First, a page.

Bola looks away and does not respond.

The bus drives off before Bola decides to leave for campus.

 

As she walks back to her hostel, she pulls out her copy of Gboyega’s graduation picture from an envelope. Even though he is smiling, his eyes are sad. She remembers what he said about his family and brothers. How sad that no family member had been there to share in his joy. She put the picture back into the envelope and sighs. At least, she had her mother, Gboyega had no one.

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Photo Credit: http://www.shutterstock.com

To Love and to Hold – Episode 31

The weekend passed by in a jiffy for Fadeke and she was back in the office on Monday. This time, she decided to take a look at the signage on the ground floor to know which organization was on the 5th floor. The Excellent Auditors, the signage read. “So could it mean we both work in the same building?” Even if they did, she wasn’t ready to find out. She walked straight into the elevator and pressed the 12th button. As far as she was concerned, Chinedu was a closed chapter in her life.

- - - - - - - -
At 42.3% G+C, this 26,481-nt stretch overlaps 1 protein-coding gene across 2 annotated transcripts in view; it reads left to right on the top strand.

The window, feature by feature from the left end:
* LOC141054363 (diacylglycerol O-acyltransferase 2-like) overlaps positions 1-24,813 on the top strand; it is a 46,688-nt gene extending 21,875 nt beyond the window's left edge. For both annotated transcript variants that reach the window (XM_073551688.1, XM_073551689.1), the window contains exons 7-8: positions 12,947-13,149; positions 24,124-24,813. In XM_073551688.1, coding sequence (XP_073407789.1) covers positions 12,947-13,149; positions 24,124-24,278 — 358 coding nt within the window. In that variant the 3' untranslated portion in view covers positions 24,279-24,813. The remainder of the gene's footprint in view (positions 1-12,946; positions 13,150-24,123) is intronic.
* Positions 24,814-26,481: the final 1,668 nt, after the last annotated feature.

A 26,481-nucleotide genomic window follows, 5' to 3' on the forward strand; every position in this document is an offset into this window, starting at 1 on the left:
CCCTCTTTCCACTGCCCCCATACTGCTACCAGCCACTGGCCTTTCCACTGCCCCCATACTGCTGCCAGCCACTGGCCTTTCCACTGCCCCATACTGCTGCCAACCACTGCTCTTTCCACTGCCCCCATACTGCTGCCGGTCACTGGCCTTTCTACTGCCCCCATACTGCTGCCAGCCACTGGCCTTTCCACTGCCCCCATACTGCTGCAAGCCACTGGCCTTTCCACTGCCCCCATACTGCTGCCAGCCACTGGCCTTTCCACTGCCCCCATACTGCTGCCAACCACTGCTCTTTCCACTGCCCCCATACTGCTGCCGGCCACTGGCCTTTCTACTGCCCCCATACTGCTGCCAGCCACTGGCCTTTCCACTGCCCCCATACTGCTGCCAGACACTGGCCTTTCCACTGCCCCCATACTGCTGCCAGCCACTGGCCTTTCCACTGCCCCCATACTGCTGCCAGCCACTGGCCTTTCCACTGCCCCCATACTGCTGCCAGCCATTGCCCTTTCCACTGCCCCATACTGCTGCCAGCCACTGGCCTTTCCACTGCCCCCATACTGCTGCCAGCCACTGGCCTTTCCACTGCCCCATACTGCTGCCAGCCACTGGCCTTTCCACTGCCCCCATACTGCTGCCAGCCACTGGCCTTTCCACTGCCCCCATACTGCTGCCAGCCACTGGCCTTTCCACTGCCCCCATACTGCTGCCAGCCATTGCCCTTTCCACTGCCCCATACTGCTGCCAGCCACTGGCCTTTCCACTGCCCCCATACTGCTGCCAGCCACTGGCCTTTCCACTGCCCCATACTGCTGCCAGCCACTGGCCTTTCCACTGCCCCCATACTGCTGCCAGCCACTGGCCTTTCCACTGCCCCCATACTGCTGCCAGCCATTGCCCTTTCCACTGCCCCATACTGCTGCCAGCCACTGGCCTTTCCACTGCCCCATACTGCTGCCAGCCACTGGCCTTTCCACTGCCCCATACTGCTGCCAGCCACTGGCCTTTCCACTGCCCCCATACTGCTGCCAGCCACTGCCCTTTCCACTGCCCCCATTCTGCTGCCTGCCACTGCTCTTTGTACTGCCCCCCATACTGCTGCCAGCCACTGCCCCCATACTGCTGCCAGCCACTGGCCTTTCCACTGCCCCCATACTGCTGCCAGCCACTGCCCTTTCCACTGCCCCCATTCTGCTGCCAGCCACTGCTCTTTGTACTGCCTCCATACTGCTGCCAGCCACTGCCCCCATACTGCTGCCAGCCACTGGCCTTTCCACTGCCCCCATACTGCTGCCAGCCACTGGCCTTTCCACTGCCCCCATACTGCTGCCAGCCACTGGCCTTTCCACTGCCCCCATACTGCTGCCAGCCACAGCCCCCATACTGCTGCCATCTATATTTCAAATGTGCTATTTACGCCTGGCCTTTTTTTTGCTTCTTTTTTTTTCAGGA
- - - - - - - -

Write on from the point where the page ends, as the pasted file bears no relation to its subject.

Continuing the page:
Chinedu resumed in his office an hour later with one mission on his mind; to find out if Fadeke worked in the building. He wasn’t sure of the floor she had taken the elevator from but he was going to find out nonetheless. He tried to remember the way she was dressed the previous night. She was wearing a grey pant suit and carried an ash coloured hand bag and a laptop bag. Did she have an ID card on? He closed his eyes and tried to think. He remembered seeing a green lanyard wound round her left hand; that could only mean one thing. She worked in the building. The green lanyard was the ID of the National bank on the 12th floor.